I met Maureen at work. A growing bank chain had begun to acquire some other banks nationwide. Maureen, who was from Long Island, was asked to move to Texas. She had worked for her bank 15 or more years when she relocated to Texas. She had experience, expertise and vast knowledge. She was well respected, attractive, and witty. She was an asset and the new purchasing bank wanted her on their team.
Maureen knew about both of my sons. I had pictures of them on my desk. And I had even brought up Noah and his family to the office one time. Jaren had been up there many, many times. I had talked about both of my sons in the office. So I wanted my coworkers to meet Noah and I wanted Noah to meet them. It was a proud moment for me to have both Jaren and Noah at the office.
I always wondered who was judging me. It was a mind game, whether real or imaginary and I am certain it was a little of both. I felt like my diverse family made others feel awkward. My family was not neat and tidy. There were complicated pieces. This contributed heavily to my emotions and imbalance at times. It’s why I understood that sometimes it’s easier to just move on as best you can and put the birth and the adoption behind you. And when I say, “behind you,” I mean to not speak of it. Birth mothers can never totally forget or put giving birth nor their child behind them. They keep it reserved in a portion of their mind and their heart, hiding it carefully as if they are protecting a small child from a scoundrel.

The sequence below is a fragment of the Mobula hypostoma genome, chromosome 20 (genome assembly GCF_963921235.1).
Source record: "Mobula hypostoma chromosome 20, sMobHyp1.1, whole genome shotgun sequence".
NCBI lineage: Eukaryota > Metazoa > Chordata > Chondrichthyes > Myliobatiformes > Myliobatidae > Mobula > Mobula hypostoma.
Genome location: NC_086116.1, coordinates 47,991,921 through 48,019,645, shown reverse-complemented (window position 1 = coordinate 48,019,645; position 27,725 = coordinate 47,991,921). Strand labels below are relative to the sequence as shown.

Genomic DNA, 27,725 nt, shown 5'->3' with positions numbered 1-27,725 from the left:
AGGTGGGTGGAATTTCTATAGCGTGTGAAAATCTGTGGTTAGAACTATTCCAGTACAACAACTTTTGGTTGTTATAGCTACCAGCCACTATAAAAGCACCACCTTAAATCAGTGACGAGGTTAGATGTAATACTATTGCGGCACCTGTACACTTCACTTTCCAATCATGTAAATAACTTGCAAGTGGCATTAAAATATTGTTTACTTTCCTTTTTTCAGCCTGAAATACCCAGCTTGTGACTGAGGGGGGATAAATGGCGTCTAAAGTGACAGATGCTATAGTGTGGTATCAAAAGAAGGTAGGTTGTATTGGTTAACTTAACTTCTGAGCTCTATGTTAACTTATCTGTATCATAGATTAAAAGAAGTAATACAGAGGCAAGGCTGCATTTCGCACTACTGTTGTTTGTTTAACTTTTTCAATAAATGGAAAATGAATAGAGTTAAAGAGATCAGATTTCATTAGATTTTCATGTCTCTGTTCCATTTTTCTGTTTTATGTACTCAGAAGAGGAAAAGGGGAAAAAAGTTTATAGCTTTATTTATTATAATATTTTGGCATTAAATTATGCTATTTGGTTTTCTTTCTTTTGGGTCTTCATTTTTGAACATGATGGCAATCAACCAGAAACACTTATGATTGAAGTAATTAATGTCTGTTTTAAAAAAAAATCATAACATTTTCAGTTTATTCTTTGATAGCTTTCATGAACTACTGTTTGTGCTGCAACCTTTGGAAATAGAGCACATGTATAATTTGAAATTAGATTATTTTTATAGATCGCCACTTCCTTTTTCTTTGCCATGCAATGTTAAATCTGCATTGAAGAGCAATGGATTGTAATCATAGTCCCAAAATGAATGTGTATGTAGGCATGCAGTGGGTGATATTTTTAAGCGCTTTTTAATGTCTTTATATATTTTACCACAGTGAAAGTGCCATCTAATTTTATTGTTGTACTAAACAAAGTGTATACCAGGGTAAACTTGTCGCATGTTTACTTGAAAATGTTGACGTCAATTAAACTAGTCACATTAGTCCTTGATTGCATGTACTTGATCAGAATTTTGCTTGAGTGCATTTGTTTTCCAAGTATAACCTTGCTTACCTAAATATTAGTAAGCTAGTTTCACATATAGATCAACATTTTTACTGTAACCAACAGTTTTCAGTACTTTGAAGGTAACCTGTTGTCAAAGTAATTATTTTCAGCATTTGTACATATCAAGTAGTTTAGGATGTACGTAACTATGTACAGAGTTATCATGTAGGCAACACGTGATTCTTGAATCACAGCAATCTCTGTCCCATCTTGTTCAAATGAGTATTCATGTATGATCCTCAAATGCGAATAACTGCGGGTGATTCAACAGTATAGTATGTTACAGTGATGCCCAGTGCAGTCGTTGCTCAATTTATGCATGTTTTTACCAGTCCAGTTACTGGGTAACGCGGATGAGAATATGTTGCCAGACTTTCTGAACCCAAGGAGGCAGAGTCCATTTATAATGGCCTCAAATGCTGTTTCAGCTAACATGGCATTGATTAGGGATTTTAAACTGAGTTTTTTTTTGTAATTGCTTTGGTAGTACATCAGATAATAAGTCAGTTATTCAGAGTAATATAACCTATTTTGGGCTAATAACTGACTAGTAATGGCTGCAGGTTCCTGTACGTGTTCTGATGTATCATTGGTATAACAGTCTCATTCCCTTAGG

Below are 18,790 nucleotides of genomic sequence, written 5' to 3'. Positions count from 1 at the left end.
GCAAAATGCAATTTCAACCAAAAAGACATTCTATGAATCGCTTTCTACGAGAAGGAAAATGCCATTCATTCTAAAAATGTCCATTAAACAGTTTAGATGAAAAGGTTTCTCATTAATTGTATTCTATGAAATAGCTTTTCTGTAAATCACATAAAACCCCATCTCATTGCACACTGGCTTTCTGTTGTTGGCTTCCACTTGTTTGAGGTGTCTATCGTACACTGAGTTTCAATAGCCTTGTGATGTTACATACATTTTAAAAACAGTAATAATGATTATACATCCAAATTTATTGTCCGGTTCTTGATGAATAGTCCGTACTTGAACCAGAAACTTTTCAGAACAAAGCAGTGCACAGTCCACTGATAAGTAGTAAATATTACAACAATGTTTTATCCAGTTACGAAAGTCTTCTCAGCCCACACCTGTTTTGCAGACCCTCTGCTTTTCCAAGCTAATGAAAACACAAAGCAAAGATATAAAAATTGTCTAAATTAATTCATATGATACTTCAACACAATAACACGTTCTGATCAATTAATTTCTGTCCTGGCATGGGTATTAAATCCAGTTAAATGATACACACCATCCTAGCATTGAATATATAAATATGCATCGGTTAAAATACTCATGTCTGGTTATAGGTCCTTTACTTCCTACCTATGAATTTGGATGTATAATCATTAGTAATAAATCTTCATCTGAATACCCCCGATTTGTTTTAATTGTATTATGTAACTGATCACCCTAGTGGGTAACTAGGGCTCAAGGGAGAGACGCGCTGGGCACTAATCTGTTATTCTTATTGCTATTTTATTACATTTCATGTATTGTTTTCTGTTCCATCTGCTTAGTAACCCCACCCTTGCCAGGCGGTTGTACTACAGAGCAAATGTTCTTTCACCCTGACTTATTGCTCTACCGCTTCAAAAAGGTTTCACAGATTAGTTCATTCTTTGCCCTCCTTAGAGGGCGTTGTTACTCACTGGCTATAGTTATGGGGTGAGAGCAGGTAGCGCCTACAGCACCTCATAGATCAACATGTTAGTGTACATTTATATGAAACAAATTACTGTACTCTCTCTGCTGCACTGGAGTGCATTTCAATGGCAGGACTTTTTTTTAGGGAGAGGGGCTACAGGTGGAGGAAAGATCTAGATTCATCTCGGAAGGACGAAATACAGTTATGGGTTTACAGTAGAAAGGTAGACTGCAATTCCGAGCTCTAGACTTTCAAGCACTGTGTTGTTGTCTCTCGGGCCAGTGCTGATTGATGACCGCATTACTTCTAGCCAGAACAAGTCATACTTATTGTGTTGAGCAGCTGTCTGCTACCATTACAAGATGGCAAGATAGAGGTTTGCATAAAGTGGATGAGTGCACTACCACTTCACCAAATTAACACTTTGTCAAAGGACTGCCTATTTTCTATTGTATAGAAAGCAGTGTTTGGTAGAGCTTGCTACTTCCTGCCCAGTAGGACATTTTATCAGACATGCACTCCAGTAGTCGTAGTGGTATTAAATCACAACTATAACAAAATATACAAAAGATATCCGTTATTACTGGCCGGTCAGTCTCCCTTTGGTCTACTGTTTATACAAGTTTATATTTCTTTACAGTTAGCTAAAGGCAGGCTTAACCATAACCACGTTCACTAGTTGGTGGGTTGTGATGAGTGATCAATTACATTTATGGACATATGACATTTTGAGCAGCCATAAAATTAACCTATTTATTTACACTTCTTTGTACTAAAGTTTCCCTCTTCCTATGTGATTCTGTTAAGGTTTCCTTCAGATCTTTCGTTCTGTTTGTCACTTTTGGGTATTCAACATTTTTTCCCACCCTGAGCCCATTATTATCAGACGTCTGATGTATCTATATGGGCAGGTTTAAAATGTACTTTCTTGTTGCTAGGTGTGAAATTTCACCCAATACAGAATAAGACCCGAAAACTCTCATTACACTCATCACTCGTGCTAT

After Maureen began to reconnect with her lost daughter, I learned she was a birth mother too. She and I had other things in common. We were both from the upper east coast, both raised Catholic, both with Irish roots. So finding out that she too was a birth mother made me feel closer to her. Besides that, her New York accent reminded me of my grandmother, especially when she said my name.
Previously, she was private about her adoption experience. Maureen was regal and conservative. She was not at all open about her choice to relinquish her daughter. I say choice but I doubt she had many options or choices. She was young, Catholic and not married; the perfect recipe for the adoption industry. But when she reunited with her daughter, things changed. I don’t think she confessed to everyone about finding her daughter. But she felt safe with me and another birth mother who also worked in our department.
Maureen, who never had any more children, was so happy to meet her daughter. She proudly showed off her pictures. Her daughter looked so much like Maureen and just as beautiful. They began to connect on Facebook. Then, they arranged to meet; secretly at first. Her daughter didn’t want her adoptive parents to know. She didn’t know how they would take it. Maureen flew back to the east coast. Her daughter was recently engaged. So Maureen got to meet her daughter’s fiancé as well.